They come out in their droves: the young and the old, in dressing gowns and slippers. They have their mobile phones and their cameras, all the better to record this moment. Held back by the police tapes, they crane their necks, anxious to see all they can.
I kneel down gingerly by the bonnet of the lorry, and peer beneath. He is lying there, his head resting by the wheel that has run him over. He is still, no signs of life. I slide under the lorry, taking heed of the blocks that have been placed there by the fire team, raising it the few centimetres I need to be able to reach him. My hand reaches out, and I feel his neck. No pulse beats beneath his skin. I place my stethoscope in my ears, and press the bell against his chest. No heartbeat, no respiratory sounds. I slide out, and shake my head at the paramedics, police and fire crew waiting for my verdict.
He needs to be moved, from under the lorry and into the waiting ambulance, for his last journey. The crowds remind me of spectators in a Roman Colosseum, baying for blood. I don't want to be the one to provide them their sport. I don't want him to be the object of their scrutiny. I direct the fire crews to grab some tarpaulins and hold them up as screens against prying eyes, as we gently, reverently draw him out from underneath the lorry, place him on the ambulance trolley, and wheel him into the back of the waiting ambulance. Behind closed doors, we complete our paperwork, before arranging for him to be transferred away from here.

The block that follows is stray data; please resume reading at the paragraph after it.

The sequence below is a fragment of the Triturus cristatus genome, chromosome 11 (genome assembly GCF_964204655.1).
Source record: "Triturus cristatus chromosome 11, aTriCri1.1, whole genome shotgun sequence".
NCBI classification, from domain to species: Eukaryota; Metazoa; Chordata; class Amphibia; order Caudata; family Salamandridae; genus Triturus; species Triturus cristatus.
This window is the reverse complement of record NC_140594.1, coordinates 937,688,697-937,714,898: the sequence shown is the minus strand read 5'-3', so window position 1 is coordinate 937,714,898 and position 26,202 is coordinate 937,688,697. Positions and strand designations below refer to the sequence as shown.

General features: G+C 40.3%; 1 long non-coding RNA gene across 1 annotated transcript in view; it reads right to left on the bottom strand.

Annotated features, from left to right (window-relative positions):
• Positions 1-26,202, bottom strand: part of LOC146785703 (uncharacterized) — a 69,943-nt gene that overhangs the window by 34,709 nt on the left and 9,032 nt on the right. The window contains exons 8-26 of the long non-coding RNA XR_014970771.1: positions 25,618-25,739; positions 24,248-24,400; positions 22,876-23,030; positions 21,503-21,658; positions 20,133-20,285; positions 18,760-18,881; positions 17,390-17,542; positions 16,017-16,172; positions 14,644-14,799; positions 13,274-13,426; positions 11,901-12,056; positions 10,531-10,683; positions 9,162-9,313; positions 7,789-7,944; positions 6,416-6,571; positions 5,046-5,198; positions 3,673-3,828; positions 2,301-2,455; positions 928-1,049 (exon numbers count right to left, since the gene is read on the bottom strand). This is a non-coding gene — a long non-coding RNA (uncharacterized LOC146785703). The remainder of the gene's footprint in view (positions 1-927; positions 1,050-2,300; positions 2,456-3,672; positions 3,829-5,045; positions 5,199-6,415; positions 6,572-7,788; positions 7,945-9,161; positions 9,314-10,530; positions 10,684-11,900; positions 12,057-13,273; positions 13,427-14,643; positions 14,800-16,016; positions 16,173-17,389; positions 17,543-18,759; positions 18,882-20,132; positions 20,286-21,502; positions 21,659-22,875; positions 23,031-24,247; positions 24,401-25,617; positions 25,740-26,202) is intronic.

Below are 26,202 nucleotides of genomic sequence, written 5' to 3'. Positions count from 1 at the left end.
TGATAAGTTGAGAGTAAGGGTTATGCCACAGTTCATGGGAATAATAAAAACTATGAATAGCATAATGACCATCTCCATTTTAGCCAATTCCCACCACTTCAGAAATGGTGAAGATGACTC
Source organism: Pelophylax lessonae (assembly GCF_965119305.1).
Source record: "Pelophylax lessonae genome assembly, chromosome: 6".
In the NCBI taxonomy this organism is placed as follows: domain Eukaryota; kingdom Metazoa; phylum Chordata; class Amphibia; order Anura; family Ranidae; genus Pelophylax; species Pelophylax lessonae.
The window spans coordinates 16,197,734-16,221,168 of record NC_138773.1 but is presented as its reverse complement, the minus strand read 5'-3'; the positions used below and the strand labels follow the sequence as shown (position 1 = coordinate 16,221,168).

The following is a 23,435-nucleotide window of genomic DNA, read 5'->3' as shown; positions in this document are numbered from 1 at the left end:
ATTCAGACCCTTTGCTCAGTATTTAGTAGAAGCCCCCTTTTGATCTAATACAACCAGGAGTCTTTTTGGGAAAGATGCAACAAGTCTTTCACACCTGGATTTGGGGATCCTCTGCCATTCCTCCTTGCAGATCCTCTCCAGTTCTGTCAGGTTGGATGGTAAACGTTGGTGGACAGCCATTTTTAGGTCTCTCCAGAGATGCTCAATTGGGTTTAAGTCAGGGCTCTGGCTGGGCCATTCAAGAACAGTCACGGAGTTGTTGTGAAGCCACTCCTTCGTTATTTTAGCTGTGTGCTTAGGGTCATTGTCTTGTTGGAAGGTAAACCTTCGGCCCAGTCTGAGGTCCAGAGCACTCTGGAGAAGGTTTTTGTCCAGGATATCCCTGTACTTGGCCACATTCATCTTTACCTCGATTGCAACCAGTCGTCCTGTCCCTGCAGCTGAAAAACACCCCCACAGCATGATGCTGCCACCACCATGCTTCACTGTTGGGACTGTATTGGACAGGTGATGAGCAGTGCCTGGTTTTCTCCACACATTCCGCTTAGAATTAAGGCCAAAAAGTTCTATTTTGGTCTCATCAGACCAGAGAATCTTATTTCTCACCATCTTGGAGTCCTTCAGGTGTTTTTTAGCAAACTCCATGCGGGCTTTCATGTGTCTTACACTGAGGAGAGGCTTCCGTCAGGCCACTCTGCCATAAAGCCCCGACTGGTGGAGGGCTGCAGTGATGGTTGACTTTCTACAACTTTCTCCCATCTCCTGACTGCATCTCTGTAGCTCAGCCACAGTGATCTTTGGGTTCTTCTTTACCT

As I leave the ambulance, as I grab my bag from the ground and walk slowly back to my car beyond the police line, I am afforded no such privacy. The crowds, denied what they have come for, call to me, begging for whatever scraps of information they can get. I shut myself in the relative safety of my car, and drive home.